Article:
Weight Loss Support - Losing weight, but no change in fat %. What's going on?




FreeBird3
01-29-2012, 07:45 PM
I've been eating clean, most of the time, since the second week of this month. So far I've lost 6.5 pounds and happy with my progress. However, one thing I cannot figure out is the fact that my body fat % remains the same as I slowly lose the weight.

I don't think I'm getting fatter because my body fat % is not increasing. I've only been walking roughly 10 miles per week...and that's just me walking to and from work 5 days a week. I plan to start gym workouts in a couple of days.

Any idea what's going on here? Shouldn't I be losing at least 1% body fat along with the pounds?


JayEll
01-29-2012, 08:57 PM
Weight loss isn't just fat loss--people also lose lean body mass when dieting. Also, body fat percent just doesn't change as quickly as pounds do.

Don't worry about it at this point. You don't say how much you weigh, but if you drop 20 pounds and there is still no change in body fat percent, then you can do two things: (1) increase the amount of protein you are eating, and (2) add some training with weights or on weight machines to help keep your muscle.

Good luck!
Jay

juliana77
01-29-2012, 09:23 PM
How are you determining your body fat %? If you are using a scale or one of those handheld things, they are notoriously inconsistent anyway. You want to look for a long term trend, not daily/weekly numbers. Keep doing what you are doing!


FreeBird3
01-29-2012, 09:31 PM
I'm determining body fat % by my scale. My scale gives me weight in pounds and body fat %. I've also noticed that when check my weight immediately after taking a shower, my body fat % goes down 1 to 2 percentages. It's a bit strange.

JayEll
01-30-2012, 08:29 AM
The scale measures body fat by measuring electrical resistance. This isn't electricity you can feel--it's the same kind of device as the hand held ones.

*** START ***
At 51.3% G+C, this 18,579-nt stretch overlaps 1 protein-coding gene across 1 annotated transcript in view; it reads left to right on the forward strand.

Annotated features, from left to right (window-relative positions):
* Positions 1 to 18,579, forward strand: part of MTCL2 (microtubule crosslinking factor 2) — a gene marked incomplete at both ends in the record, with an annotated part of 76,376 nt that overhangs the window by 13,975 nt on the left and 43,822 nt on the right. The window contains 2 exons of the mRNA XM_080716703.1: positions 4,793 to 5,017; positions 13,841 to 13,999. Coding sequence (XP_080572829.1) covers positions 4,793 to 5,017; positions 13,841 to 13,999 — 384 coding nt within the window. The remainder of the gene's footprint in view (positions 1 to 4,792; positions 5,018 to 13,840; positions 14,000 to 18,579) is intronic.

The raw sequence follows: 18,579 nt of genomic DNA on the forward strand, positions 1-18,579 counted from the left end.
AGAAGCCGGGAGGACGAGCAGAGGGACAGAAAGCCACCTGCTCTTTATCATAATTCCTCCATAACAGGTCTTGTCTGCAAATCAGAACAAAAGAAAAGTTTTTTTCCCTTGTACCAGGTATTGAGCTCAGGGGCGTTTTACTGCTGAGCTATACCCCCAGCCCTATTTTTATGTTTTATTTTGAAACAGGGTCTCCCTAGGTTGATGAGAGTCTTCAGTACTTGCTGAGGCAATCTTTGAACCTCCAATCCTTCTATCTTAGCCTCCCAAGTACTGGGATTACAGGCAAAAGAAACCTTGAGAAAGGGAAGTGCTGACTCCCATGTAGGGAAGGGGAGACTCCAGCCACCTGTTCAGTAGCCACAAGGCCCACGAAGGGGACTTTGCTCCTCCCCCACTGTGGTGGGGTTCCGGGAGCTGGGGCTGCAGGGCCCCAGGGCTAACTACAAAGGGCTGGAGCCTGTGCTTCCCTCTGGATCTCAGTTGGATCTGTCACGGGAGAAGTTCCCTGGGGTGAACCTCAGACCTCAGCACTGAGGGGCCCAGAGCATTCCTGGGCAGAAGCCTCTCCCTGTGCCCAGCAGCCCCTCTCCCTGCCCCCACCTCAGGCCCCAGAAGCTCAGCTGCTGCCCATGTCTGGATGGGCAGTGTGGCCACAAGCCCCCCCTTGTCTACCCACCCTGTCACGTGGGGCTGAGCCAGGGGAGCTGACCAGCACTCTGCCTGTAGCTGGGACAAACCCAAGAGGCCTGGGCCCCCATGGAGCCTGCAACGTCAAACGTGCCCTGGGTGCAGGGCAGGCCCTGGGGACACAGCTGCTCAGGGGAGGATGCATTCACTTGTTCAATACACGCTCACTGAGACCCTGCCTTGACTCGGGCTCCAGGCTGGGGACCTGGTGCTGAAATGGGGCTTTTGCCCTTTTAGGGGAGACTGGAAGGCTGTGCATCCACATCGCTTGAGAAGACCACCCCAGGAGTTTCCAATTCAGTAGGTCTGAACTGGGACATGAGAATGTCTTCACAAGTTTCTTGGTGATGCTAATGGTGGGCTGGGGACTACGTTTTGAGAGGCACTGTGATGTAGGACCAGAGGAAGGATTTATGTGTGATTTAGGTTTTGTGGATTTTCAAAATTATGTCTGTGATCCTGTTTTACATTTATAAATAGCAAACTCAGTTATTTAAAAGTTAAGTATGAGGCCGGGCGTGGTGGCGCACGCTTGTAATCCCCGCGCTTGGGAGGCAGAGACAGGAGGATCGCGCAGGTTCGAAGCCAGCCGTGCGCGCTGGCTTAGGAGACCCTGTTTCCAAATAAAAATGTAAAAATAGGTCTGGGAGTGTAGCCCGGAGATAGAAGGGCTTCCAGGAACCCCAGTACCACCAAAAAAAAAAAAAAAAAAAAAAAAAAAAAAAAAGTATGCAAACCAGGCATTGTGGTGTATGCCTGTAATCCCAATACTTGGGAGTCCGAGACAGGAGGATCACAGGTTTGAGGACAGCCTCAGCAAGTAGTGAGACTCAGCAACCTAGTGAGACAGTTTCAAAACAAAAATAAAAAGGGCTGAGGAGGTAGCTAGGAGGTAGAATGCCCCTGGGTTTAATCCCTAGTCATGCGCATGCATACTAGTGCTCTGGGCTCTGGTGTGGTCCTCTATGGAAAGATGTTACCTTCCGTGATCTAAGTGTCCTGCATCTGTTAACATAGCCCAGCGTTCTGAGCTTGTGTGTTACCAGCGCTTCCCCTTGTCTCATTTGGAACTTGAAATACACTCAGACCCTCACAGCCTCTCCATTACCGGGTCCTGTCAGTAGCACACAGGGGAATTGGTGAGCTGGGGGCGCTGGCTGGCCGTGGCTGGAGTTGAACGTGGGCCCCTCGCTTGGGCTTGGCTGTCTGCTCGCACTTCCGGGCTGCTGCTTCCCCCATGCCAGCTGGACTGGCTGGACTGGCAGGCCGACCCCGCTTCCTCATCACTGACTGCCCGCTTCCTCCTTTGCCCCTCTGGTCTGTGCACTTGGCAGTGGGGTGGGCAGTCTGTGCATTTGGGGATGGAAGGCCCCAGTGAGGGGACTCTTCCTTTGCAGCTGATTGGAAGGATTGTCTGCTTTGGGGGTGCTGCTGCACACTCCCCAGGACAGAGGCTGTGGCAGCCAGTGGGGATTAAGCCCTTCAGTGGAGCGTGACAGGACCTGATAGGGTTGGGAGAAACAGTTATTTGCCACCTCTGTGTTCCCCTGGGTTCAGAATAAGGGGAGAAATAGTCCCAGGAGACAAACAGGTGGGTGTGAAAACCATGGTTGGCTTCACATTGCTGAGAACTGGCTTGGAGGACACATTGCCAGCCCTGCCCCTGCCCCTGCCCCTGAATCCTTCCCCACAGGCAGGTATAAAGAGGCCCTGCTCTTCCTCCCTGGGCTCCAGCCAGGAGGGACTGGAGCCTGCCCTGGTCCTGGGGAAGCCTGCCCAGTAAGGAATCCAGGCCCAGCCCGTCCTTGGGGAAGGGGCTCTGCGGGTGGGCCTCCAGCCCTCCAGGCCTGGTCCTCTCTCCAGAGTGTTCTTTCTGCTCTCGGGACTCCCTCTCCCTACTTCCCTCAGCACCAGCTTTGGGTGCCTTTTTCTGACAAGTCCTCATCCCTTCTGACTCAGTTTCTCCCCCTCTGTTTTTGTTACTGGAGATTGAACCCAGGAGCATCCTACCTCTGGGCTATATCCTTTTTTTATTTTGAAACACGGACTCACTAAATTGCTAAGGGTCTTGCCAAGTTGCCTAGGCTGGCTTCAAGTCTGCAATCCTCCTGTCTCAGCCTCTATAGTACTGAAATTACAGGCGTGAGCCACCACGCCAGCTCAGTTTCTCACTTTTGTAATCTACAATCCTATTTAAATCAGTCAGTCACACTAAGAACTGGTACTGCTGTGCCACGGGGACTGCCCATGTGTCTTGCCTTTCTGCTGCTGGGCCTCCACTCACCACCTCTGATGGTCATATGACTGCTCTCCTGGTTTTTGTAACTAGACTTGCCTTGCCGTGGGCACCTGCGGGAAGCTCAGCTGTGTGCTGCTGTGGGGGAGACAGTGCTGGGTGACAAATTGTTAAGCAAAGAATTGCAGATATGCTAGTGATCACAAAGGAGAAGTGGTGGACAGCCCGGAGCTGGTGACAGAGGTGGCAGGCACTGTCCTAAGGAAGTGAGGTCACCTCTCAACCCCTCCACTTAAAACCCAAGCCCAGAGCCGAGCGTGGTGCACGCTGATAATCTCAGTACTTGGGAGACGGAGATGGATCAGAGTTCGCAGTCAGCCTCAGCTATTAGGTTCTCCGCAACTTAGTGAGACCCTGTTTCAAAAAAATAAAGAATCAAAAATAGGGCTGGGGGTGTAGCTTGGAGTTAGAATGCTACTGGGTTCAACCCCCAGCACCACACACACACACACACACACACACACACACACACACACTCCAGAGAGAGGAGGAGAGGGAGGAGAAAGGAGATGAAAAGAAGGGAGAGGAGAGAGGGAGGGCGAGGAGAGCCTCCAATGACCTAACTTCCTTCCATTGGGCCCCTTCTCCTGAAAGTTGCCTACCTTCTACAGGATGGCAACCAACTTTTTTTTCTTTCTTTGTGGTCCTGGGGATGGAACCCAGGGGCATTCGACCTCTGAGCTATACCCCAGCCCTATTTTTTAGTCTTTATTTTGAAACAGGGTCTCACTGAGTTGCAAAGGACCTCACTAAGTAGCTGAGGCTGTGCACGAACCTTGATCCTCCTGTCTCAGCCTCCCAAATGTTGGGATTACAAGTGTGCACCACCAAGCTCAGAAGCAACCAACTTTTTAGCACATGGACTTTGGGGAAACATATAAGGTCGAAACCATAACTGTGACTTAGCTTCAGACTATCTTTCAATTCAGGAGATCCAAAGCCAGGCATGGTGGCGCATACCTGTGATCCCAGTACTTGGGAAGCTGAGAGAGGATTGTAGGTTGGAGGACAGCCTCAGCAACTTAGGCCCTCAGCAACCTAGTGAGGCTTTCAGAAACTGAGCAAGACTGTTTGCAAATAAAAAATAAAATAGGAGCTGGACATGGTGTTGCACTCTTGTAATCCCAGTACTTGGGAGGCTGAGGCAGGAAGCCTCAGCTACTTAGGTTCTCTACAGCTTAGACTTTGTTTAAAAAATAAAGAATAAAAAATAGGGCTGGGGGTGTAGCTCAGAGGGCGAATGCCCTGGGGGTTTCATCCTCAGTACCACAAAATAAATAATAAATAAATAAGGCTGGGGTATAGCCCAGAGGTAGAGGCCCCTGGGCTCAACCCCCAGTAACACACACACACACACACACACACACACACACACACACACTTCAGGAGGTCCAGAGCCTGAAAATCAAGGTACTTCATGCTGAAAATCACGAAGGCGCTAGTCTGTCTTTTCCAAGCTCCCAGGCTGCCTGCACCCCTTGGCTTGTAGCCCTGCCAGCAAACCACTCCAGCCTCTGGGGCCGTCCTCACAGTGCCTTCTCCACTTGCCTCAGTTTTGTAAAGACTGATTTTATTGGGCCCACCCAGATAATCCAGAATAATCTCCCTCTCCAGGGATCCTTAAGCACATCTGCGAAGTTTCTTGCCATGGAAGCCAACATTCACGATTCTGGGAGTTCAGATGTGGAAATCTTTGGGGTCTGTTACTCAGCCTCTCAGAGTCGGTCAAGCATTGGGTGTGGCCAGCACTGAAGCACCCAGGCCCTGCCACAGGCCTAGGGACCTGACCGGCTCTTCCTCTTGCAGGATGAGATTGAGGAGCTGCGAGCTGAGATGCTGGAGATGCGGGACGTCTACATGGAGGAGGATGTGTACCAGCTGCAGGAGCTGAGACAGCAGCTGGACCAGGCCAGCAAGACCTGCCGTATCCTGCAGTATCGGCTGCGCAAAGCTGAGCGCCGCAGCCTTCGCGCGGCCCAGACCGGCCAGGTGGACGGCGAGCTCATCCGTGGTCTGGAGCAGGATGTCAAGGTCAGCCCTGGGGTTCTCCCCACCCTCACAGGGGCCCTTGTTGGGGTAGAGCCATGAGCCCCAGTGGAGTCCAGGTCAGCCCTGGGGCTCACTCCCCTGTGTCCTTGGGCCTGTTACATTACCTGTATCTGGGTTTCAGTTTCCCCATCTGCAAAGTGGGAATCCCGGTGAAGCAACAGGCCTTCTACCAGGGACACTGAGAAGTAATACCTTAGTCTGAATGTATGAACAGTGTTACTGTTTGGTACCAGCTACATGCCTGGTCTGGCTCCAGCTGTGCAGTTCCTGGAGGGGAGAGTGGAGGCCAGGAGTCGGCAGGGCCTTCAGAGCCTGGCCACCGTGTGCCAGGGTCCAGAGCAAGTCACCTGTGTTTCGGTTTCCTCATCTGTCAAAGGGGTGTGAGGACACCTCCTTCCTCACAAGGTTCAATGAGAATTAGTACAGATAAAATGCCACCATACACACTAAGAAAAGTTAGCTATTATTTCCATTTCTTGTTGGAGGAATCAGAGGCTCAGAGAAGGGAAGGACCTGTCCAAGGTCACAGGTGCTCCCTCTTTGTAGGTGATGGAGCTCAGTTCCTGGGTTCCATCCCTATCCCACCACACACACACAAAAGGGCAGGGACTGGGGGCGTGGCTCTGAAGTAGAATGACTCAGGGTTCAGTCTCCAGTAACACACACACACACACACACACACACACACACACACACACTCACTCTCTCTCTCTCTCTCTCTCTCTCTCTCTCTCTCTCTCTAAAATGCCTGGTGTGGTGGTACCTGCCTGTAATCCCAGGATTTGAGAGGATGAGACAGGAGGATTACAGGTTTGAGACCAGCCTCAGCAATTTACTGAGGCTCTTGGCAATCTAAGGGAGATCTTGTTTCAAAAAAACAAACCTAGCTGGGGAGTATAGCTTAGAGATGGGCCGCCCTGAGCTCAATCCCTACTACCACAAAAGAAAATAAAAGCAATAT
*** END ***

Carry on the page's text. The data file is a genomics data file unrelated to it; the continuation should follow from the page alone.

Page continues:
If you weigh right after a shower, the dampness of your skin will change the electrical resistance and give a different reading. Better to weigh always under the same conditions, e.g., first thing in the morning, before a shower, after peeing, before eating or drinking anything. That's the only way to get a consistent reading from one measurement to the next.

If your scale also tells you water percent, you'll notice that that varies, too. Usually fat percent is lower when water percent is higher.

Watch the trends over time, not the differences from one day to the next.

Jay

sontaikle
01-30-2012, 08:36 AM
I've heard body fat calculators on scales are notoriously inaccurate.

It's pretty impossible to avoid losing some muscle mass when you're losing weight. You don't need all of it when you're smaller after all!

Are you strength training to keep the most amount of muscle mass you can?

runningfromfat
01-30-2012, 08:49 AM
Like other said:

- the scales are notoriously inaccurate. That being said you're going to get the best results when you're hydrated and underneath the exact same conditions every day.

- take measurements!!! Unless you can get a more accurate body fat percentage (like through callipers) then look at the changes in your measurements.

- It is natural to lose muscle mass when you lose weight. The absolutely best way to preserve that is through weigh bearing exercises. Heavy lifting is my #1 recommendation but if you aren't a memeber of a gym you can also do body weight exercises at home (squats, lunges, push-ups etc).

- Cardio is great for your lungs and heart but it's not going to build muscles (or maintain them) like lifting will. Cardio builds up your endurance, but doesn't actually increase the muscle mass itself.

Also, congrats on the weight loss so far!

Sunshine73
01-30-2012, 09:47 AM
Congrats on your weight loss!!! And I wouldn't worry about the fat percentage showing on your scale - like everyone else said, those measurements are notoriously inaccurate. Just keep moving forward!